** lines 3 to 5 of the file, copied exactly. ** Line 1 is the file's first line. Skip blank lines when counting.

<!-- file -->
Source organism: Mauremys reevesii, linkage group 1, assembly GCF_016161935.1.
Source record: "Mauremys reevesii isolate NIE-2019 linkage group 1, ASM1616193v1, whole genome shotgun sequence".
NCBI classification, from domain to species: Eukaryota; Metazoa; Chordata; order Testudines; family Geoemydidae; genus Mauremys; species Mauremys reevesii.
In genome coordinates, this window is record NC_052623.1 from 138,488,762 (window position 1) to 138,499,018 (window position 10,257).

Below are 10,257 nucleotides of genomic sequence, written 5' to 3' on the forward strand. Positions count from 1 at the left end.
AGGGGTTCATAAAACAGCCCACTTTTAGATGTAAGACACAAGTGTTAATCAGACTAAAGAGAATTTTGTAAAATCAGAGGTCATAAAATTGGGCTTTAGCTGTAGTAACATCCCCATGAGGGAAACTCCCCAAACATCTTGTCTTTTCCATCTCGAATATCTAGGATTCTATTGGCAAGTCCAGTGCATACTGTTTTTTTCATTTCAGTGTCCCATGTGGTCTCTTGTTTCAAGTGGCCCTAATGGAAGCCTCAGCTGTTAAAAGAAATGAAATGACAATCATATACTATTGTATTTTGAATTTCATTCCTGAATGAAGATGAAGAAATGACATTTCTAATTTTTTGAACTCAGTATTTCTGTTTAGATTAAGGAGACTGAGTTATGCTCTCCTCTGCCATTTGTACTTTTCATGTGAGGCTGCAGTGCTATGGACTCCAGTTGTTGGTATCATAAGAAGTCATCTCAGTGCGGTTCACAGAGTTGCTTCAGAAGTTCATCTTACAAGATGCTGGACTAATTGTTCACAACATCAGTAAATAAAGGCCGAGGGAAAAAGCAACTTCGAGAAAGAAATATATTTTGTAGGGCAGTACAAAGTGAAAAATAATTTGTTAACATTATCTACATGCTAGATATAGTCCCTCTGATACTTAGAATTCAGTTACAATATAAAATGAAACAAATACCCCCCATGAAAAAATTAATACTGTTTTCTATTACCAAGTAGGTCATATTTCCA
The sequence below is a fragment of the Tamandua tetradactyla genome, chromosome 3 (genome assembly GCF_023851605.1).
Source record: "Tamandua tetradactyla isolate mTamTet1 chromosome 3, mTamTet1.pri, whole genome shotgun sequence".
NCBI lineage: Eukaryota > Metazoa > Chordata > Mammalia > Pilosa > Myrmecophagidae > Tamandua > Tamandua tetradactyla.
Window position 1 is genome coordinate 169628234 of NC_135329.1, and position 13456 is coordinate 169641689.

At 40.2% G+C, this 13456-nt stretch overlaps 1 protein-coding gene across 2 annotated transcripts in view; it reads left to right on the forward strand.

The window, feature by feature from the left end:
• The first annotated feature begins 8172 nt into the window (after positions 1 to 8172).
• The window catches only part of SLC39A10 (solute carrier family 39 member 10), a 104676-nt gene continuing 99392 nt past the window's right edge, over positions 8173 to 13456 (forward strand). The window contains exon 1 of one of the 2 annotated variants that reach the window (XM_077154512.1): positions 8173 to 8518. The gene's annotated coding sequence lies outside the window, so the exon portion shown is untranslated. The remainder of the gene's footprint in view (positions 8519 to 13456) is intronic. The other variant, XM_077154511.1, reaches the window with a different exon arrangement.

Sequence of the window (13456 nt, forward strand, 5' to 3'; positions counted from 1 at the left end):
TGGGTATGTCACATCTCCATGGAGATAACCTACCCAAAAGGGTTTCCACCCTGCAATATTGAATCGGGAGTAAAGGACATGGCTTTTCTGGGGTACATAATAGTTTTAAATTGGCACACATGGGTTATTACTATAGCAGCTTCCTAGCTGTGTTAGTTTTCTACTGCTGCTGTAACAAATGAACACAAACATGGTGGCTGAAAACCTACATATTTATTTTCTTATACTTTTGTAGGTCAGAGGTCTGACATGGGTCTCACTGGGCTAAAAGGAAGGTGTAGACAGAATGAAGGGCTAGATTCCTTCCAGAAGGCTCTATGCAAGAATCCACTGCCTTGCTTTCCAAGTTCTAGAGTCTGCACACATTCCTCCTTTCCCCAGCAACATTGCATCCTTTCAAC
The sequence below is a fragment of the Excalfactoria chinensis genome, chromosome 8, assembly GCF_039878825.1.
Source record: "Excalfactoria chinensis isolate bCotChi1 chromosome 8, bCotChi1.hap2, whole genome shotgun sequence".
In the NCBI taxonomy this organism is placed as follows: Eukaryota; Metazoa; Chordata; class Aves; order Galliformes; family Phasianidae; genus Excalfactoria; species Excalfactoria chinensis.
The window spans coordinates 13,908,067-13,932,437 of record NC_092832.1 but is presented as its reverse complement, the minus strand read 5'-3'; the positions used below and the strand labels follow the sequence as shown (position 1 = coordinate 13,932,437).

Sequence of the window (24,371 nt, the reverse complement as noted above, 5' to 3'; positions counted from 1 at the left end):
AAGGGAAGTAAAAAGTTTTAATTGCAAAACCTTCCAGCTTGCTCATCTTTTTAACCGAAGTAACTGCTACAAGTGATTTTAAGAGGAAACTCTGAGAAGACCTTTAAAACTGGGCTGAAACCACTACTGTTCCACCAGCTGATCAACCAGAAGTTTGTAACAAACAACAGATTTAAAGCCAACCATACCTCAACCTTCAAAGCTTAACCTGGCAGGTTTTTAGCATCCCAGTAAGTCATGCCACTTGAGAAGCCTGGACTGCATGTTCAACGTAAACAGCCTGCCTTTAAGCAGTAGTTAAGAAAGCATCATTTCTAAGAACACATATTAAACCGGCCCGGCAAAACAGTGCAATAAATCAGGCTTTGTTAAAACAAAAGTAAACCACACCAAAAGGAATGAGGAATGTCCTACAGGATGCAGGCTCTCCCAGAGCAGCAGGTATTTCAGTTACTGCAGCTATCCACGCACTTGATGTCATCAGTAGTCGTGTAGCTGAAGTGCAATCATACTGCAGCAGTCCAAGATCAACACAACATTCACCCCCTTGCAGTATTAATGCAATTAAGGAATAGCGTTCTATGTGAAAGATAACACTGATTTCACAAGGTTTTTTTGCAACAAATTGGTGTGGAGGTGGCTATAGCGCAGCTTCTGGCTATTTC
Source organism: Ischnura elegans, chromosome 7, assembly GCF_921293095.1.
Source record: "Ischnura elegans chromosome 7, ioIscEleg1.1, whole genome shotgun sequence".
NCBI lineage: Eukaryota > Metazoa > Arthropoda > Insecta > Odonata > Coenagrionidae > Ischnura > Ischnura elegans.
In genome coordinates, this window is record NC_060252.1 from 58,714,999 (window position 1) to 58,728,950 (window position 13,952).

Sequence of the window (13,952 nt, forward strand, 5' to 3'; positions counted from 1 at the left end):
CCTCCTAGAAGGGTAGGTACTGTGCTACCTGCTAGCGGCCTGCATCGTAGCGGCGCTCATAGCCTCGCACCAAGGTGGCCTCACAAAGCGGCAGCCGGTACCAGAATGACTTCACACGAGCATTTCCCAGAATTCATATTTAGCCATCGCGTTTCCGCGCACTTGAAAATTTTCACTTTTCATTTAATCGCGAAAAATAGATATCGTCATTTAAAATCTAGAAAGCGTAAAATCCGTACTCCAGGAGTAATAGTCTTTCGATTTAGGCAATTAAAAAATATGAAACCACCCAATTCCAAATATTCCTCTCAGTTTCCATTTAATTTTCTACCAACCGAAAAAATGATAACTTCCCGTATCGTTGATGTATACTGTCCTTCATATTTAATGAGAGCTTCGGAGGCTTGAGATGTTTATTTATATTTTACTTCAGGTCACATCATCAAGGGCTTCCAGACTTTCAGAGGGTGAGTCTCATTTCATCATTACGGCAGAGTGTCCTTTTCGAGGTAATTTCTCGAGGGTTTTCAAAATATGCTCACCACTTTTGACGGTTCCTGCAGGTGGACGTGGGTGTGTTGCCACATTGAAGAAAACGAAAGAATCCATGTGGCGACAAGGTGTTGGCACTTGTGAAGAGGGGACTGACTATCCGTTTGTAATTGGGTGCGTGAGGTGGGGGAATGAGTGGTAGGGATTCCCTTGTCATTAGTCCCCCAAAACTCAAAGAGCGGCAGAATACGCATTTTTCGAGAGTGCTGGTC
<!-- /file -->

NCBI classification, from domain to species: Eukaryota; Metazoa; Chordata; order Testudines; family Geoemydidae; genus Mauremys; species Mauremys reevesii.
In genome coordinates, this window is record NC_052623.1 from 138,488,762 (window position 1) to 138,499,018 (window position 10,257).

Below are 10,257 nucleotides of genomic sequence, written 5' to 3' on the forward strand. Positions count from 1 at the left end.